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By Anil Mukhi | 04 Oct 2019 |

No horse has won the Prix de l’Arc de Triomphe – the Turf’s pre-eminent weight-for-age event and Europe’s richest race – three times in its 98-year history. The closest that any previous participant has managed in recent decades is Treve, winner in 2013 and 2014 but only a tame fourth at odds-on in 2015. That admirable racemare had been in top form earlier that year, being unbeaten in three starts, yet could not pull out the little extra that was needed for the win on the day that counted.

Attempting the hat-trick in the Prix de l’Arc de Triomphe at ParisLongchamp this year is Prince Khalid Abdullah’s top class five-year-old racemare Enable (by Nathaniel), seeking her 13th consecutive win during a journey that has also seen her successfully traverse a variety of Oaks events, a couple of King George VI & Queen Elizabeth Stakes, an Eclipse and a Breeders Cup Turf. Not surprisingly, the strongly-made mare is the hot favourite for the October 6th feature (4:05 p.m. local, 7:35 p.m. in India). The going is expected to be on the soft side, with a sprinkling of showers about, and a high of 16 degrees Celsius. The track is in pristine condition, with a fresh 11 metre-wide strip being made available to race on the Sunday.

Although it is the smallest field for the “Arc” since 2007, with just a dozen runners, interference is still a possibility, as is a slow start. What’s more, no horse has won from draw # 9 since Prince Royal in 1964, other than Urban Sea in 1993. Given this scenario, one can hardly recommend a heavy wager on Enable at the cramped odds of 4 to 6, although she will probably still win! John Gosden has her schooled to the minute, while Frankie Dettori knows exactly when to press the button on the rangy mare who has “been there, done that”.

So who can lay claim to the throne? The home team has an exciting three-year-old in Sottsass (by Siyouni), who lived up to his hefty purchase price (€340,000) as a yearling by landing the Prix du Jockey-Club-French Derby earlier this year. From his Southern base, the highly-experienced Jean-Claude Rouget has developed Peter Brant’s half-brother to Sistercharlie into a formidable contender. Allowed a lengthy summer break, the chestnut returned with a fine effort in the “Arc” trial, the Prix Niel, last month by getting up to score despite being hampered. Named after an Italian designer, and to be ridden by a rider of that nationality in Cristian Demuro, Sottsass is available at 7 to 1 and should be well worth an each-way play.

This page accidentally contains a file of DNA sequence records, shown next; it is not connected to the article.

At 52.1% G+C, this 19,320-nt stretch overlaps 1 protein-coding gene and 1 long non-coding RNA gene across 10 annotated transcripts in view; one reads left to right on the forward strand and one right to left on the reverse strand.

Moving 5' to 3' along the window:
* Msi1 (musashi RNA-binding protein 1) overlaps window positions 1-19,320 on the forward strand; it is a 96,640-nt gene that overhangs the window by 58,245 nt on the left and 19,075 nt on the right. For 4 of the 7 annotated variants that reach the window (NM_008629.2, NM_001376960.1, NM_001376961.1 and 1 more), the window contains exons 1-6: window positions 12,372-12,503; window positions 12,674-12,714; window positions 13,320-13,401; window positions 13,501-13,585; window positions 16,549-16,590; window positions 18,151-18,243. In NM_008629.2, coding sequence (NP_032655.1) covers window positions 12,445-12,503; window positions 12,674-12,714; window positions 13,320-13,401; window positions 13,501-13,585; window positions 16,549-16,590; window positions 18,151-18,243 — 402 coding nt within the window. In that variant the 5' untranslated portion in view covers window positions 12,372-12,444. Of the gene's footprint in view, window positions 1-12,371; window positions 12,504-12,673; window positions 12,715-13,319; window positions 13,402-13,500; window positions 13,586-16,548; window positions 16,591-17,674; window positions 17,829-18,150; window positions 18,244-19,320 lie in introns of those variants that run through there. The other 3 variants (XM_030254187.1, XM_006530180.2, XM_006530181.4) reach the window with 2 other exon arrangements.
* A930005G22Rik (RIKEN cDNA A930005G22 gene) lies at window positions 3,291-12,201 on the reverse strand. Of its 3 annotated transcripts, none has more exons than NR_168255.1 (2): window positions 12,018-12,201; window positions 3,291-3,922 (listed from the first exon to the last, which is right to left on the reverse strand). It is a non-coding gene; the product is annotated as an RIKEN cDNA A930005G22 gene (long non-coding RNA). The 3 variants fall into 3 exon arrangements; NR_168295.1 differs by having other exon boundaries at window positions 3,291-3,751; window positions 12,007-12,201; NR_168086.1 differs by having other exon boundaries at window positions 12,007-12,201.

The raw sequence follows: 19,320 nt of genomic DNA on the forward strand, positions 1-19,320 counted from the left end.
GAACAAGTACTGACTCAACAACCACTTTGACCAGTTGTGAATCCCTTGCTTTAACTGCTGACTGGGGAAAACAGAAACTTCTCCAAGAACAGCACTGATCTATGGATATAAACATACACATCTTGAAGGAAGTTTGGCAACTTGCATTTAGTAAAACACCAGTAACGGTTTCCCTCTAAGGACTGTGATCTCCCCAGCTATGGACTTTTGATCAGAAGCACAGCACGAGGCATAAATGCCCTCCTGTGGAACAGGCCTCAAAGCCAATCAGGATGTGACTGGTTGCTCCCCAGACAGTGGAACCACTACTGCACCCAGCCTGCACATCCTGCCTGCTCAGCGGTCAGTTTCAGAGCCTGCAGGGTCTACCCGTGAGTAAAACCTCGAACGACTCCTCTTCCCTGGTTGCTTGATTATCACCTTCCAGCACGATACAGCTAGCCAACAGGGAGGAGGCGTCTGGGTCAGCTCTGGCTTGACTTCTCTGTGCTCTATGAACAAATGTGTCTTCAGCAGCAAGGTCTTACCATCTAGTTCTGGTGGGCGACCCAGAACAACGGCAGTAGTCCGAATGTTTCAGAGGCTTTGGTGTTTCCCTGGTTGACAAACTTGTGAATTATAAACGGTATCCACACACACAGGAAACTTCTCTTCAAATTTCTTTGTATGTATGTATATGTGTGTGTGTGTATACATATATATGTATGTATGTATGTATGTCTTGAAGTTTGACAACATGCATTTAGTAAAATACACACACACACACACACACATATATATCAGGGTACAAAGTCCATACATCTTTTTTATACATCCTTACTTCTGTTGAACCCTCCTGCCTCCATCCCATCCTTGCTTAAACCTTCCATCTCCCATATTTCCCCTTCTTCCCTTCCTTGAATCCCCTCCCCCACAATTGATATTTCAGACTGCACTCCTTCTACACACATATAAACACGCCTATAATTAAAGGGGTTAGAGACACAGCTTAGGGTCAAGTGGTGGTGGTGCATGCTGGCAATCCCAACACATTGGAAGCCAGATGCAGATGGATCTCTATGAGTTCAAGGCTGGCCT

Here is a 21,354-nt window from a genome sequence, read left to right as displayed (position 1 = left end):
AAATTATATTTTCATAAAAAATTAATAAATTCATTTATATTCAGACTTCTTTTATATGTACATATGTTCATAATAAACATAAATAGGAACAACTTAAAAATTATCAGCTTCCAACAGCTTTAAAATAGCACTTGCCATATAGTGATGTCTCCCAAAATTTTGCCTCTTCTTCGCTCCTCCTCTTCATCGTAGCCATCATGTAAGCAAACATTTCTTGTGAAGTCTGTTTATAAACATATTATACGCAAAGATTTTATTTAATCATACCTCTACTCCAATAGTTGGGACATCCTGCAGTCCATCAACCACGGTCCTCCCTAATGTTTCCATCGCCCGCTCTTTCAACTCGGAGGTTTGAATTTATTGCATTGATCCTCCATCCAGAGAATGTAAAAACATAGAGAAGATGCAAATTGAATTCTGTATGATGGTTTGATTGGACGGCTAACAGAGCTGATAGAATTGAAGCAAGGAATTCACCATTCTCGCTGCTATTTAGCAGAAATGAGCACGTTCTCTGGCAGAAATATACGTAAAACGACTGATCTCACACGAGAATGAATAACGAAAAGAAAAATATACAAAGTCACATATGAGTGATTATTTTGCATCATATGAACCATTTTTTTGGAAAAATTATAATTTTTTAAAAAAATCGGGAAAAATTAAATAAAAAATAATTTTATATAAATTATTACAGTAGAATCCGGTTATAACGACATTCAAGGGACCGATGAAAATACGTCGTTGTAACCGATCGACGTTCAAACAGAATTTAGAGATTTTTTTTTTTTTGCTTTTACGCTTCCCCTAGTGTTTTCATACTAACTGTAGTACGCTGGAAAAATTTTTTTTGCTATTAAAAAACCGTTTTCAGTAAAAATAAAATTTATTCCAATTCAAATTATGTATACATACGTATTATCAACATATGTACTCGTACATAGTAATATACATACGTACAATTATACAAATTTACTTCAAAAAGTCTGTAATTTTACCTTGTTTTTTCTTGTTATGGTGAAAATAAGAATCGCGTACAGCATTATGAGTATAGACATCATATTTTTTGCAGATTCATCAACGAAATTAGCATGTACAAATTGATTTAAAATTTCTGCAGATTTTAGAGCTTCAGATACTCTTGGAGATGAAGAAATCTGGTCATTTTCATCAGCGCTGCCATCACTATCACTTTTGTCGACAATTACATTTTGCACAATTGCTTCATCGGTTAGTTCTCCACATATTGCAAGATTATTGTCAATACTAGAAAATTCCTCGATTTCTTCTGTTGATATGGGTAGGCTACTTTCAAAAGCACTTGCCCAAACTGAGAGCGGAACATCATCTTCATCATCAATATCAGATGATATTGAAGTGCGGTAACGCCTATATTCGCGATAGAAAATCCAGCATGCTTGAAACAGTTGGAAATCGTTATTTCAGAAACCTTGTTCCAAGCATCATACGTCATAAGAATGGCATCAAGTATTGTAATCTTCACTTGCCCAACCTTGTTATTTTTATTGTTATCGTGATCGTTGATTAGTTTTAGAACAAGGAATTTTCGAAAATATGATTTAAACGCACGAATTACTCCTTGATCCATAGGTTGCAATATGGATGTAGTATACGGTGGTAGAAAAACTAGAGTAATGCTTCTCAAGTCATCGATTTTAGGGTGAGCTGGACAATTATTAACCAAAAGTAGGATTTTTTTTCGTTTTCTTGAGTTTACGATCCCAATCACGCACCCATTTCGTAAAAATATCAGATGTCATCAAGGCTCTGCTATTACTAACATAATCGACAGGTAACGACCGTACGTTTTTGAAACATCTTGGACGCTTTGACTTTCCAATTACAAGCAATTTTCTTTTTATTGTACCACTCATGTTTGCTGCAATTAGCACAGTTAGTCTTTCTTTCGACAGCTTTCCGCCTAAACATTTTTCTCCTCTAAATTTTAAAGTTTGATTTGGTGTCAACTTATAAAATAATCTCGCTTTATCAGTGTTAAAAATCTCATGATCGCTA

From Rosegreen House at Ballydoyle in Cashel, County Tipperary in Ireland comes the improving Japan (by Galileo), the mount of Ryan Moore. An Aidan O’Brien-trainee in a major Group 1 has necessarily to be on one’s short list and Japan brings high class credentials. Barring his modest fourth in the Dante Stakes back in May, he has been in great form this year, narrowly missing the Investec Derby honours that went instead to his stablemate before unreeling a sequence of three wins – one over course and distance – that culminated in his defeat of the utterly consistent Crystal Ocean in the Juddmonte International at York in August.

Accompanying him is stablemate Magical (also by Galileo), in the same mould as the trainer’s 2016 “Arc” winner Found, who spent a mostly frustrating season in England following home the likes of Enable and Crystal Ocean. In her native land, Magical remained unbeaten from four tries in 2019. Once Moore shifted allegiance away from her to Japan, she was quoted at around 20 to 1, but recent support sees her at 12 to 1 at the time of writing. The trainer’s son, Donnacha, has been pencilled in for the ride.